Now that we have a process model we can simulate, we can gather information and perform some experiments. Here is where process simulation and TRIZ demonstrate their symbiosis: simulation tells us where to innovate, and TRIZ tells us how to innovate. As an example of how simulation can assist us, what follows is a table of fatality counts generated by applying the TRIZ STC operator to various points in the simulation model:


Given the outcome of experiments #2 and #3 in the above table, how can we improve upon the speed of the diagnosis process? Well, the process is performed in two steps; first, the individual feels ill and makes a doctor’s appointment, which causes a delay. Secondly, the patient is given a test, and there is a delay in receiving the results.

Referring to experiment #2, we apply TRIZ Principle 3, Local Quality, “Each part of an object should be placed in conditions that are most favorable for its operation [16],” and decide to investigate the feasibility of developing a home test kit (HTK). Upon inspection, we discover the patient can easily perform the test, in that it is very similar in use to a home pregnancy test kit that returns results in 48 hours.

The HTK effectively reduces the process time it takes to “see a doctor and get tested” to zero! Here are the results:


The HTK reduces casualties down to 14%. But, referring back to experiment #4 in Table 1, there is more room for improvement if we can just get test results back sooner. In conferring with the serum plant technicians, they tell us that a 100% accurate test with more immediate results might be technically possible at great expense, but it would be a complicated process most definitely not suitable for home use. Another option that the technicians give us is an HTK that returns results faster, but is less than 100% accurate.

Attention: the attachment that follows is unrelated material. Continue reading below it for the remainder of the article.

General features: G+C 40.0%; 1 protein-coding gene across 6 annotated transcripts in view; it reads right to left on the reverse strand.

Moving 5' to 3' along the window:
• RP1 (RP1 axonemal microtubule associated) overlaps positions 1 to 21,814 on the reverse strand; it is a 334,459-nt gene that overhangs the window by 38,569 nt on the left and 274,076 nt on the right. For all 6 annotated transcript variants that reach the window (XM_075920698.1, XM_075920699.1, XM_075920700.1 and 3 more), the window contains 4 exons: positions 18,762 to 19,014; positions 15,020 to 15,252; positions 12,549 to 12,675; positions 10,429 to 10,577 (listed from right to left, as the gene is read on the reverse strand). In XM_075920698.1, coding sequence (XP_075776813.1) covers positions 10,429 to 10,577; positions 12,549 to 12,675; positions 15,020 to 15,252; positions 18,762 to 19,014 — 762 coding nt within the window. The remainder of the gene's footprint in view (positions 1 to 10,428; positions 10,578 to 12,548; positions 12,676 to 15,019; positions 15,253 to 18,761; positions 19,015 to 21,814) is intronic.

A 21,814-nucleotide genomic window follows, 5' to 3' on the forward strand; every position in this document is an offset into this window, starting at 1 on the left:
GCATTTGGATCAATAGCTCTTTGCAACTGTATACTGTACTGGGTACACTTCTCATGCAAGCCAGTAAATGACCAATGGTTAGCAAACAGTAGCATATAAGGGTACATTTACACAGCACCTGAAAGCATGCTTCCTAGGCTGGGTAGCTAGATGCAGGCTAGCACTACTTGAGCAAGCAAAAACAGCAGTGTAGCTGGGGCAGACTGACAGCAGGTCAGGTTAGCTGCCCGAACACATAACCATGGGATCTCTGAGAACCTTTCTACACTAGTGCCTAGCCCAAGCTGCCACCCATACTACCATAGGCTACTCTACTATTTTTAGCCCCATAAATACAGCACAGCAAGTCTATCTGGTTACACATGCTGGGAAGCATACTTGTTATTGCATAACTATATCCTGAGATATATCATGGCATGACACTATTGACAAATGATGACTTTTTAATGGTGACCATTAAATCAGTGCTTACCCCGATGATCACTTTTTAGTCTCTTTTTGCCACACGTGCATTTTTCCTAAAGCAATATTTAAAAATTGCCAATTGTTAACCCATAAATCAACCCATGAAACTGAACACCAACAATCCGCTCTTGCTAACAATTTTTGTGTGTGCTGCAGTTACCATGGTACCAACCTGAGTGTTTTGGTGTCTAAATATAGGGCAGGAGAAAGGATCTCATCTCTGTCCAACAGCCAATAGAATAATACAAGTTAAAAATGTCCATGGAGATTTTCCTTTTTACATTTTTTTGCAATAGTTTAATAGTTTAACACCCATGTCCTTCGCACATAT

No problem. We instead apply TRIZ Principle 10, Prior Action, “Place objects in advance so they can go into action immediately from the most convenient location [17],” to the HTK as it stands. We instruct all of the employees at the aerospace manufacturing facility to perform a daily self-test, even if they don’t have symptoms, and to keep each kit at home for 48 hours prior to disposal. Now, if an individual wakes up with symptoms, they can inspect the results of the test performed 48 hours earlier, and immediately determine if they are infected with HSS. This reduces the effective time it takes to obtain test results at the first sign of symptoms to zero! Now, when an outbreak occurs, here is the outcome:


1. Process modeling and simulation is symbiotic to the analysis phase of the TRIZ process, especially in analyses of systems with complex process interactions, in that it identifies where innovations are best applied.
2. Process modeling and simulation is invaluable in situations where the construction of a real world model is infeasible, due to restrictions involving cost, timing, and/or safety issues (TRIZ Principle 26, Copying).
3. Process modeling and simulation directly supports the application of the TRIZ STC operator.
For additional information regarding this HSS process model, please go to